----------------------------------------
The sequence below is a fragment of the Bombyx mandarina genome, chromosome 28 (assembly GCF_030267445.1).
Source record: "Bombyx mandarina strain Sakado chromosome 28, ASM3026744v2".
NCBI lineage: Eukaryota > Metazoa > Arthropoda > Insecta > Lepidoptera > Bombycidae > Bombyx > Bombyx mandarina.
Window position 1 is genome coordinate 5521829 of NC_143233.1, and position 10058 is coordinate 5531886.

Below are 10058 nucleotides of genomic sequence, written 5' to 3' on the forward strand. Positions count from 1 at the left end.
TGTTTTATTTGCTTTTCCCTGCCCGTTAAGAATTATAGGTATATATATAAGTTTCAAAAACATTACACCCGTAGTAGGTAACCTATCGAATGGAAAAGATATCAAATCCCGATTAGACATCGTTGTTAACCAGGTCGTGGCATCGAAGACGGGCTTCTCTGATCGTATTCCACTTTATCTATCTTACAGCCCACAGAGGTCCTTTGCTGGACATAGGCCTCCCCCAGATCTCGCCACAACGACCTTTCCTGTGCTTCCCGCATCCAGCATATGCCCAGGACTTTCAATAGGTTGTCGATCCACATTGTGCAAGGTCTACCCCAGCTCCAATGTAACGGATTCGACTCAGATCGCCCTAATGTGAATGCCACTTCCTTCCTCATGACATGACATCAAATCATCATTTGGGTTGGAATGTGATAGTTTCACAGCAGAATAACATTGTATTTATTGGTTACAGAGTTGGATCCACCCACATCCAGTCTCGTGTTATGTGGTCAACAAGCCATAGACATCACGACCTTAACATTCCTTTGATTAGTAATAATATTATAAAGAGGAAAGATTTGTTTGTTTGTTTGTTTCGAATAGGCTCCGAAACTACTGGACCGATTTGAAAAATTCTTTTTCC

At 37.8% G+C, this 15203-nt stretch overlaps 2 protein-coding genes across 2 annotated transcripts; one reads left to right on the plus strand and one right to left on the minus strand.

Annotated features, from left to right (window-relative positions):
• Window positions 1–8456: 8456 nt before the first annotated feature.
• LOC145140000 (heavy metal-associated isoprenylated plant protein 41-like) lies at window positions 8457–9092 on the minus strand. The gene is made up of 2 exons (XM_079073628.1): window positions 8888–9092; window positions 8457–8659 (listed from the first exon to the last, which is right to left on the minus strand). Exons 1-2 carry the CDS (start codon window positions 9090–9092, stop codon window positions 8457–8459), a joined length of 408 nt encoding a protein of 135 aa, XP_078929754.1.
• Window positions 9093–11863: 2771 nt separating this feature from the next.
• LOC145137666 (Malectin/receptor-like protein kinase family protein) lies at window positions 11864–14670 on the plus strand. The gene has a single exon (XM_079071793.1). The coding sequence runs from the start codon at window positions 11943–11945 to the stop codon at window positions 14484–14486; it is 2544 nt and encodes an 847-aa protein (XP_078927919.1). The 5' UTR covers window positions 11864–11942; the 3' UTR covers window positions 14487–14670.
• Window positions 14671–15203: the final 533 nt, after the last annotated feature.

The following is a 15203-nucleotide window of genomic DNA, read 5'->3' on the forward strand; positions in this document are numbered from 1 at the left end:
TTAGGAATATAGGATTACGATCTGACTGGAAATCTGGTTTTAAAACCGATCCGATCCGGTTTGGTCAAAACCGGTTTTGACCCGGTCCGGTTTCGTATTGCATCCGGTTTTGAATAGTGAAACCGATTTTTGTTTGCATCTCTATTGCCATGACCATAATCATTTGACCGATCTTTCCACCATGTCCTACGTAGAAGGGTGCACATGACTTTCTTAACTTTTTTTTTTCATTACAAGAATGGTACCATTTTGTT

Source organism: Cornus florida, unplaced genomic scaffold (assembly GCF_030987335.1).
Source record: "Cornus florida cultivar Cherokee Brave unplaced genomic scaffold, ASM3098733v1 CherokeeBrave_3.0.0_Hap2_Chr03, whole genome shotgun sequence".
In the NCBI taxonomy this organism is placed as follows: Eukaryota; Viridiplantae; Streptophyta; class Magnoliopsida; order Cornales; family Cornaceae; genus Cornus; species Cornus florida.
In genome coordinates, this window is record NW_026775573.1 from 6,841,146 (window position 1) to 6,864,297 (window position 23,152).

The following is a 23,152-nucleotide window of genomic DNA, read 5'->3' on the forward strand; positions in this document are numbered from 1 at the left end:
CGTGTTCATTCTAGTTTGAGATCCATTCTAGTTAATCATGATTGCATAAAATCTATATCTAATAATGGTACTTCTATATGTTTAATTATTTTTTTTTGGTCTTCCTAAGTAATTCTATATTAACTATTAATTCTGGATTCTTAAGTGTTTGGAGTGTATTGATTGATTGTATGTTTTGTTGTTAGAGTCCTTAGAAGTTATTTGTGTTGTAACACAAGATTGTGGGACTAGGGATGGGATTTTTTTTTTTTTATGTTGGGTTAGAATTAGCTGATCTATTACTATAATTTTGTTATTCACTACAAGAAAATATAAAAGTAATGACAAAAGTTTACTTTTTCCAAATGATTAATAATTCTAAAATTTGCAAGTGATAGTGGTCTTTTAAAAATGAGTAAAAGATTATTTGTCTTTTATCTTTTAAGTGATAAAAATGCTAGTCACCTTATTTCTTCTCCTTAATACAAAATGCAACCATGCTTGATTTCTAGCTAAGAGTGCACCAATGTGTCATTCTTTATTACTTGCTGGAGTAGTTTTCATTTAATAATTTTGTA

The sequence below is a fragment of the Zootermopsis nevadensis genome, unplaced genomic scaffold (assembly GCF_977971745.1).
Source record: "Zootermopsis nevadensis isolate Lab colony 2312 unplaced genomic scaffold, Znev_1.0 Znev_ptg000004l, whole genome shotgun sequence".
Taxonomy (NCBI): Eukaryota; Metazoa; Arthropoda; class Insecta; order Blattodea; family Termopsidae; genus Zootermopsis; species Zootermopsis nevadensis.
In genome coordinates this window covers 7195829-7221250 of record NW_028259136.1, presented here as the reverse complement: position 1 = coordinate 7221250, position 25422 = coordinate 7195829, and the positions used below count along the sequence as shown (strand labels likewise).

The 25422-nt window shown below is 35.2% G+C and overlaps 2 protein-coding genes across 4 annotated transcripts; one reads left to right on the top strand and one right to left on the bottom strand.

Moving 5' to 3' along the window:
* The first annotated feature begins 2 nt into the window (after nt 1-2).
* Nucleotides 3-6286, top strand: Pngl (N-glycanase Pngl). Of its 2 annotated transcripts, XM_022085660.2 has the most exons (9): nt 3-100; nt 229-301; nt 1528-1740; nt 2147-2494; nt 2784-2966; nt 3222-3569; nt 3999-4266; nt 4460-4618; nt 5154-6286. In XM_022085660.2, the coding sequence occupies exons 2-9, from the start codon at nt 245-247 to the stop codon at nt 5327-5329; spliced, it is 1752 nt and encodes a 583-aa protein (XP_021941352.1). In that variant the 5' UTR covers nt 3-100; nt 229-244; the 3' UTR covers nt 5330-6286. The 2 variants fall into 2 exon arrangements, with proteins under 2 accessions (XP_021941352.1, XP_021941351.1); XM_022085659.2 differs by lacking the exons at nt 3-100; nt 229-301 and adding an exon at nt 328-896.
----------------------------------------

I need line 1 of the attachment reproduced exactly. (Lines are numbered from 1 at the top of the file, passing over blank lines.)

The sequence below is a fragment of the Bombyx mandarina genome, chromosome 28 (assembly GCF_030267445.1).